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Food & Health

Tasty talbina in ten minutes

Talbina is made from barley flour. Milk and honey are added to the dried barley and the name of the dish comes from the Arabic word “laban” meaning yogurt, because of its resemblance to yogurt. It is soft and white.
Our second recipe this week is a versatile mutton dish or an “Ishtoo” as it is called in regions of India. It is actually a stew that was probably inspired by the brown stew of the British Raj. Every region of India has its own varieties and can be made with yogurt, milk and different spices.
Next is a street food dish called “momos,” a type of South Asian dumpling, native to Tibet, Nepal, Bhutan and Sikkim. It is similar to Chinese baozi, Japanese gyoza and Korean mandu. This stuffed dumpling is one of the most popular dishes in Nepal and the minimally flavored veg momos with red chutney make for a light yet satisfying dinner.

Serves: 2
Cooking time: 10 minutes


1. 100% whole grain barley flour
2. Milk or coconut milk
3. Water
4. Honey

STEP 1: Pour 1 to 2 tbsps of barley flour into 1 to 2 cups of water or milk (I like to use half water with half milk).

STEP 2: Stir on low heat for about 10-15 minutes or until a porridge-like consistency is reached.

STEP 3: Sweeten with honey to your liking.

Serves: 4
Cooking and preparation time: 45 minutes

1 kg mutton
6 to 7 medium onions
3/4-cup yogurt or 1 cup laban
4 to 5 whole red chili peppers (more if you want spicy)
2 teaspoons of zafrani garam masala powder
Salt as required
1 tbsp ginger garlic paste
Whole garam masala: 2 bay leaves, 3 to 4 cloves, 1 cinnamon stick, a few black pepper corns, 2 cardamom
Whole and crushed coriander, optional for garnishing
3/4 cup of Canola or Afia oil
Coriander leaves for garnishing

1. Chop onions finely and set aside.
2. To oil, add whole garam masalas along with ginger garlic paste.
3. Fry and add mutton pieces, frying until brown.
4. Add chopped onions; lower the flame and let the onions leave their water.
5. Add the garam masala powder, salt and whole red chili peppers.
6. Cook in the oven.
7. Let the onion merge into mutton pieces. When mutton becomes tender, add laban or beaten yogurt to it (this recipe doesn’t require water at all). Keep stirring.
8. Cook for another 15 to 20 mins.
9. Add crushed coriander, green chili peppers and coriander leaves
10. Enjoy with chapatis, bread or naan.

Serves: 3
Cooking and preparation time: 45 minutes
Flour and cabbage are the main ingredients.


All purpose flour — 2 cups
Oil — 1 tsp
Salt to taste
Water — lukewarm to knead the flour

1 cup cabbage, finely chopped
3/4 cup finely chopped carrots
1 medium onion, finely chopped
1-2 finely minced green chili peppers
2 cloves finely minced garlic
1/2 tsp finely minced ginger
1 tsp soy sauce
1/4 tsp of black pepper powder
1/4 tsp of sugar (optional)
Salt to taste
Momos dough:
1. Place the flour, oil and salt in a bowl.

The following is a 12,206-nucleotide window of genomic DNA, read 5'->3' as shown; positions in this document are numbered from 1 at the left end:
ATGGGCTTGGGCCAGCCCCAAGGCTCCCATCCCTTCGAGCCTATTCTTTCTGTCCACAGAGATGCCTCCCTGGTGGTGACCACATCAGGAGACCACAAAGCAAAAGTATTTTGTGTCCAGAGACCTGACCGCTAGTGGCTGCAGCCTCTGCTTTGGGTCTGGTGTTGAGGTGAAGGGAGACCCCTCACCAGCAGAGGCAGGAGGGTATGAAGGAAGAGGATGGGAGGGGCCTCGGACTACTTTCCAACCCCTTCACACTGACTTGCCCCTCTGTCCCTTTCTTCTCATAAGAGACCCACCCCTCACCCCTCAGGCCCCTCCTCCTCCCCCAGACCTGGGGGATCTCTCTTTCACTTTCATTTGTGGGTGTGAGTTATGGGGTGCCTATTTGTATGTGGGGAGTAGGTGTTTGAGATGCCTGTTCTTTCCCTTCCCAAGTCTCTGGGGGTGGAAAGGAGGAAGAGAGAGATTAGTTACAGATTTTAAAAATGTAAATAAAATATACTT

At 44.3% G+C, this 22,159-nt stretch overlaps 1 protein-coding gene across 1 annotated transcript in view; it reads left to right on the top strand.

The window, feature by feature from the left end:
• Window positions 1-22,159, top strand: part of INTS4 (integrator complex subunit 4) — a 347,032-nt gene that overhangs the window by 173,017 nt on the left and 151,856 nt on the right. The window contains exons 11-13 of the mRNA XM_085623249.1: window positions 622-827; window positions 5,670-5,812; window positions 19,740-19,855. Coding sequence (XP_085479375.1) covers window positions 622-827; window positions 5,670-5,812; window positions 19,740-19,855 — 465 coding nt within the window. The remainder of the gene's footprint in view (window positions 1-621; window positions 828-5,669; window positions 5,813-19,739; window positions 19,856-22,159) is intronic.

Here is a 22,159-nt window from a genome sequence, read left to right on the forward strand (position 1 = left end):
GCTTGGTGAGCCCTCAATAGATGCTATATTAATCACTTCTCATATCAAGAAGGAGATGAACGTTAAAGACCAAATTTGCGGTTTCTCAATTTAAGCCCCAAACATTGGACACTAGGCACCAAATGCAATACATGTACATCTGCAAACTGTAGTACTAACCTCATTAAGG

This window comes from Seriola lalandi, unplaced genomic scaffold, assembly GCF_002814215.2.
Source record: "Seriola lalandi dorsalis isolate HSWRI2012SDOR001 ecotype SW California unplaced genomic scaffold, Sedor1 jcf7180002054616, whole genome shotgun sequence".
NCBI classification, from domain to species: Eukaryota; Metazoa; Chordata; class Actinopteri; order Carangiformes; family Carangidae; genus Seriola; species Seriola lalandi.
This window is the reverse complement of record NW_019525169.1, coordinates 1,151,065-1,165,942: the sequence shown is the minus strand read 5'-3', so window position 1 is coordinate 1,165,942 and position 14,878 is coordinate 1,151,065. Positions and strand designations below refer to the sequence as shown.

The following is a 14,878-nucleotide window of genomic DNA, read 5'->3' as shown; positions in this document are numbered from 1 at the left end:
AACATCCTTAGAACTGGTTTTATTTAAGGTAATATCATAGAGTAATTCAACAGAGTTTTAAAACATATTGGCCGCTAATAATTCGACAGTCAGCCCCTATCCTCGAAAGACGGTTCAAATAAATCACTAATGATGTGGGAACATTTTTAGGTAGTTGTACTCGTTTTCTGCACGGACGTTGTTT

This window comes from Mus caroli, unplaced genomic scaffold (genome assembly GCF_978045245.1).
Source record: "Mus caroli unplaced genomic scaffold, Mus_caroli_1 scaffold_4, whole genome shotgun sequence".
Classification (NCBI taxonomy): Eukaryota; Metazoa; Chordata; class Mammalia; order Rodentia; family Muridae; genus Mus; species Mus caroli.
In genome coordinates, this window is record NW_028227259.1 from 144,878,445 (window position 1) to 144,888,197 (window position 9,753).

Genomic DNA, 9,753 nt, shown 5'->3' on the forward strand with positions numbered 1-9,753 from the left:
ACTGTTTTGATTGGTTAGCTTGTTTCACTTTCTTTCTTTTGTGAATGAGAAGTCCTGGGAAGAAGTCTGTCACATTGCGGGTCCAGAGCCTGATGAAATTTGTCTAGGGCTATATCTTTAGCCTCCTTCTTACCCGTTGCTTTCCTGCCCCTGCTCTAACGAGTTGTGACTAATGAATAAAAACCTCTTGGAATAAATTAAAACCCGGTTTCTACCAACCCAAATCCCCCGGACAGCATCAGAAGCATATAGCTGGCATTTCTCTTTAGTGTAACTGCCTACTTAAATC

2. Mix well and slowly add warm water to make a smooth and soft dough.
3. Cover with a lid and set aside.

Vegetable filling:
1. Heat oil in a wide pan and add garlic.
2. Sautee for a minute; add the chopped green chili peppers and ginger and mix well.
3. Add chopped onions and sautee for 3 mins till they are translucent.
4. Add the chopped carrot and cook for 3-4 mins on medium heat.
5. Add the chopped cabbage and cook for at least 8-10 mins.
6. Add soy sauce, black pepper powder and sugar, and mix well.
7. Turn off the heat and allow to come to room temperature. Just before placing the filling on the rolled out circle, add salt and mix.

Making the momos:
1. Knead the dough again for 2-3 mins and pinch out small lemon-sized balls of the dough and dust with flour.
2. Roll each ball into a 3” or 4” diameter circle. It should not be too thick or too thin in thickness.
3. Place a tbsp of prepared vegetable filling in the center of each rolled out circle. Do not overstuff, as it will be difficult to form a neat pouch shape.
4. Beginning at one end of the flat circle, gather the edge to form pleats working your way around the circle. Bring the pleats together to form a pouch-like dumpling and seal the top.
5. Fill and shape all the rolled out circles into pouch-like dumplings.
6. Cover them with a damp cloth to avoid drying out.
7. Grease an aluminum or stainless steel steamer and place the shaped dumplings leaving a little space between each of them.
8. Fill a vessel or pot that is large enough to place the steamer with 3” to 4” of water and bring water to a boil.
9. Ensure that the bottom of the steamer is not in the water.
10. Bring water to a rolling boil; place the steamer in the vessel and cover.
11. Steam on high heat for 10 mins. The momos are done when a shiny sheen appears over them.
12. You can use a pressure cooker or a bamboo steamer to steam the momos.

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